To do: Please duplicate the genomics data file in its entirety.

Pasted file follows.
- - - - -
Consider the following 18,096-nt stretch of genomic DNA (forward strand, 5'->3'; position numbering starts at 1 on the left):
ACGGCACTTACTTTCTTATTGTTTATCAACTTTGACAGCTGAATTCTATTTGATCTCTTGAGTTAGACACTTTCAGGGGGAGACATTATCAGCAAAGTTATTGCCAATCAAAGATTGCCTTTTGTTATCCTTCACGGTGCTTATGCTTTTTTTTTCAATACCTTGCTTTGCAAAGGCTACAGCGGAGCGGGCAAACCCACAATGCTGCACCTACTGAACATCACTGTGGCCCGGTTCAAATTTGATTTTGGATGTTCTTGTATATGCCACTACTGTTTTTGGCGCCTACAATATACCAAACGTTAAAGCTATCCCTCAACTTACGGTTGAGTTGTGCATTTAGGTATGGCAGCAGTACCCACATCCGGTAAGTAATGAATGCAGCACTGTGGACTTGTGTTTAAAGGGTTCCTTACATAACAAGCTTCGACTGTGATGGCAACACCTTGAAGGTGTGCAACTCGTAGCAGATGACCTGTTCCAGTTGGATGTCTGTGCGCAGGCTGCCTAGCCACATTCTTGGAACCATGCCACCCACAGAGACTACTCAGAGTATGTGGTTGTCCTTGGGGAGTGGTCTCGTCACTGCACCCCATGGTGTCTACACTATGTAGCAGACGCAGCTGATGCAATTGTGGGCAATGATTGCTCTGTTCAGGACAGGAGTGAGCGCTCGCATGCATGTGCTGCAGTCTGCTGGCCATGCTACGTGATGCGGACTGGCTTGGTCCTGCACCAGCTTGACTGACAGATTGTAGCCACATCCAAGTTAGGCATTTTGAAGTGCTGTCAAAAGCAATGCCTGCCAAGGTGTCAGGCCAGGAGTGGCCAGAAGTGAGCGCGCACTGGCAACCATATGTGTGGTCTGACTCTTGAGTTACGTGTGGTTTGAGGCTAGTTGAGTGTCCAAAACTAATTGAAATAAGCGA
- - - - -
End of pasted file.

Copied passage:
Consider the following 18,096-nt stretch of genomic DNA (forward strand, 5'->3'; position numbering starts at 1 on the left):
ACGGCACTTACTTTCTTATTGTTTATCAACTTTGACAGCTGAATTCTATTTGATCTCTTGAGTTAGACACTTTCAGGGGGAGACATTATCAGCAAAGTTATTGCCAATCAAAGATTGCCTTTTGTTATCCTTCACGGTGCTTATGCTTTTTTTTTCAATACCTTGCTTTGCAAAGGCTACAGCGGAGCGGGCAAACCCACAATGCTGCACCTACTGAACATCACTGTGGCCCGGTTCAAATTTGATTTTGGATGTTCTTGTATATGCCACTACTGTTTTTGGCGCCTACAATATACCAAACGTTAAAGCTATCCCTCAACTTACGGTTGAGTTGTGCATTTAGGTATGGCAGCAGTACCCACATCCGGTAAGTAATGAATGCAGCACTGTGGACTTGTGTTTAAAGGGTTCCTTACATAACAAGCTTCGACTGTGATGGCAACACCTTGAAGGTGTGCAACTCGTAGCAGATGACCTGTTCCAGTTGGATGTCTGTGCGCAGGCTGCCTAGCCACATTCTTGGAACCATGCCACCCACAGAGACTACTCAGAGTATGTGGTTGTCCTTGGGGAGTGGTCTCGTCACTGCACCCCATGGTGTCTACACTATGTAGCAGACGCAGCTGATGCAATTGTGGGCAATGATTGCTCTGTTCAGGACAGGAGTGAGCGCTCGCATGCATGTGCTGCAGTCTGCTGGCCATGCTACGTGATGCGGACTGGCTTGGTCCTGCACCAGCTTGACTGACAGATTGTAGCCACATCCAAGTTAGGCATTTTGAAGTGCTGTCAAAAGCAATGCCTGCCAAGGTGTCAGGCCAGGAGTGGCCAGAAGTGAGCGCGCACTGGCAACCATATGTGTGGTCTGACTCTTGAGTTACGTGTGGTTTGAGGCTAGTTGAGTGTCCAAAACTAATTGAAATAAGCGA